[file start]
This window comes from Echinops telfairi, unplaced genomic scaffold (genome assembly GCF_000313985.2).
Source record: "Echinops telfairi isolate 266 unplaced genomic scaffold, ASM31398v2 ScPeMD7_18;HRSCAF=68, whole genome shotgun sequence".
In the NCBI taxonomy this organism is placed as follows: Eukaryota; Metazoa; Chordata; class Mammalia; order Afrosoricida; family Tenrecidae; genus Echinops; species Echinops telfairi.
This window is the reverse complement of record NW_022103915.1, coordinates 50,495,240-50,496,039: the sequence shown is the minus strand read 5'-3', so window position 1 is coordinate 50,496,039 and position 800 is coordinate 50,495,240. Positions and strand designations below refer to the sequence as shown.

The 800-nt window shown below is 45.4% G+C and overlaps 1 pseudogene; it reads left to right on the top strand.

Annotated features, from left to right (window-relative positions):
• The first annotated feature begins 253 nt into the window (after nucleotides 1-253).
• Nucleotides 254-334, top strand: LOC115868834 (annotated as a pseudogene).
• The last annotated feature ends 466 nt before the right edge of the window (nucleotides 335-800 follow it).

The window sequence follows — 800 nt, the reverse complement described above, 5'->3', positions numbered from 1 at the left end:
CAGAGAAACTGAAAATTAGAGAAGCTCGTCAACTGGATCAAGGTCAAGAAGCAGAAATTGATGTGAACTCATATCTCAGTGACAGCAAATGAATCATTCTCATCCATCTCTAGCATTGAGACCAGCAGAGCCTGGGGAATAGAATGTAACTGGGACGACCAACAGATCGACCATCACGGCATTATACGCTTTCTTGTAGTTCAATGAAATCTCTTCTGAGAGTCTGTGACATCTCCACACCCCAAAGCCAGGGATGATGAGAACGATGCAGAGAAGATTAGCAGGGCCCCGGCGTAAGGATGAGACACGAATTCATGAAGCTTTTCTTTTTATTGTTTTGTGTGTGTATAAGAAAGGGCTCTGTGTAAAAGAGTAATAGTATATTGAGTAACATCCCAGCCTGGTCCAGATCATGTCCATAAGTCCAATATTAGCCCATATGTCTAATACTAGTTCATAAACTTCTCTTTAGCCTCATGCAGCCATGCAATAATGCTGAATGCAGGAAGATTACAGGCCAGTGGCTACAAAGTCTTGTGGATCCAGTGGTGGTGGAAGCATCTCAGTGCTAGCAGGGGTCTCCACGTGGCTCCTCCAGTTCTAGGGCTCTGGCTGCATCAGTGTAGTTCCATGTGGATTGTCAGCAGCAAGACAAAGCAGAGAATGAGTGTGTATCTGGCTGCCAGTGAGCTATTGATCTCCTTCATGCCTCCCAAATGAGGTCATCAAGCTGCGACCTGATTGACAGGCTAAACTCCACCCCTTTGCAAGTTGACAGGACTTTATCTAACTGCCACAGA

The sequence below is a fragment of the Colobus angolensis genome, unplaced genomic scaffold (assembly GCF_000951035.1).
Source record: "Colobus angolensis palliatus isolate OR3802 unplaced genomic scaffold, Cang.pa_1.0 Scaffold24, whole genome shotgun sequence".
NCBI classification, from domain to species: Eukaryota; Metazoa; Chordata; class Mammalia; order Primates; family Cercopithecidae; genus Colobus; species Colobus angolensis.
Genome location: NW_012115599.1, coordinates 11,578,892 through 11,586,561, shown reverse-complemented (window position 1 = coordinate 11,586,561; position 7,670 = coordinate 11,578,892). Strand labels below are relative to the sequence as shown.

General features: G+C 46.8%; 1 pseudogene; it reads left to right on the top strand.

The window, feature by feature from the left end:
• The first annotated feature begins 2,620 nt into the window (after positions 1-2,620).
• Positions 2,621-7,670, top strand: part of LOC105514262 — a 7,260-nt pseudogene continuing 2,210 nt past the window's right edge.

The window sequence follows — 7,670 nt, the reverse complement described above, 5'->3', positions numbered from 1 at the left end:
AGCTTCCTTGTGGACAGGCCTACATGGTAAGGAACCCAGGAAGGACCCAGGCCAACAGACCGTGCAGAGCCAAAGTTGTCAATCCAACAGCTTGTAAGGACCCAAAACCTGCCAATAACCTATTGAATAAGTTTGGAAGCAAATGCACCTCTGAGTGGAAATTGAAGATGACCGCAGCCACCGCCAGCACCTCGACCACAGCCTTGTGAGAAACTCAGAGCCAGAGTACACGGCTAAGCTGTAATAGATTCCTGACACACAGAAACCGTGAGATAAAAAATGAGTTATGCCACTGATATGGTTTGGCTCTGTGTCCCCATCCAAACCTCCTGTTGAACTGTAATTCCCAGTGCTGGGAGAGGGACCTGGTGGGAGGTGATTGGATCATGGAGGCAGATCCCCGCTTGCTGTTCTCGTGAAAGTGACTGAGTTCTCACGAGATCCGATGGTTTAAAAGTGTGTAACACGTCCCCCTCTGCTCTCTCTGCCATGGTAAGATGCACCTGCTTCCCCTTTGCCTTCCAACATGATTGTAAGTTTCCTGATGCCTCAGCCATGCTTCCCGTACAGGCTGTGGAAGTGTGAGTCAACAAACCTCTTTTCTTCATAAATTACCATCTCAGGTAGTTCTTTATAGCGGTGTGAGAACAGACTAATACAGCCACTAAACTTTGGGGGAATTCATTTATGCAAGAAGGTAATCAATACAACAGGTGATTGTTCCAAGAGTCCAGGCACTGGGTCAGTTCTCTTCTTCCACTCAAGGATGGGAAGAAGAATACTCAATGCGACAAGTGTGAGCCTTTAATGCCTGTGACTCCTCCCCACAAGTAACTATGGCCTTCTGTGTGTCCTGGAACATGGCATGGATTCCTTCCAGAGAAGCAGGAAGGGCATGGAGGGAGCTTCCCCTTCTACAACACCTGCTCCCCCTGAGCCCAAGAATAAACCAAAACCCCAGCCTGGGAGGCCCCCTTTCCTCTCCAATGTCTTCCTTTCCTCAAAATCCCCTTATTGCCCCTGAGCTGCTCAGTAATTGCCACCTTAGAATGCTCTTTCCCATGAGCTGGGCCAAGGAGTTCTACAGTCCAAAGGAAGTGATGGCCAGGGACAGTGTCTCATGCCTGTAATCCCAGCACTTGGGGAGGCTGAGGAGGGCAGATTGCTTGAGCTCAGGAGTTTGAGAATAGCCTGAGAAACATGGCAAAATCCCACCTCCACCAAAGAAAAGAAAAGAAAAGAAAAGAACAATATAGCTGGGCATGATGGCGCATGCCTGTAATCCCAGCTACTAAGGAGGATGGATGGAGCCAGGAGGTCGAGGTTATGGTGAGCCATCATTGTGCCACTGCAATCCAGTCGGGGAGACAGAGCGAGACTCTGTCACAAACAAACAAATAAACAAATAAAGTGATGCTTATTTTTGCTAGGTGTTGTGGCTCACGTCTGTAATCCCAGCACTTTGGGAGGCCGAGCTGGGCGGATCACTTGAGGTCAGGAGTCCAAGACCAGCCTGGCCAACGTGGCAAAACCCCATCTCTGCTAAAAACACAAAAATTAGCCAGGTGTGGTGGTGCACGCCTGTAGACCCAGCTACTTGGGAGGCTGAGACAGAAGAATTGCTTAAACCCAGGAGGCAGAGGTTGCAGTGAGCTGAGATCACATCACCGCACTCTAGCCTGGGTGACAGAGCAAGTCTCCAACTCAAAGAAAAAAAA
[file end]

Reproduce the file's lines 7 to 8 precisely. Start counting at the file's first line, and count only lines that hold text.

• The first annotated feature begins 253 nt into the window (after nucleotides 1-253).
• Nucleotides 254-334, top strand: LOC115868834 (annotated as a pseudogene).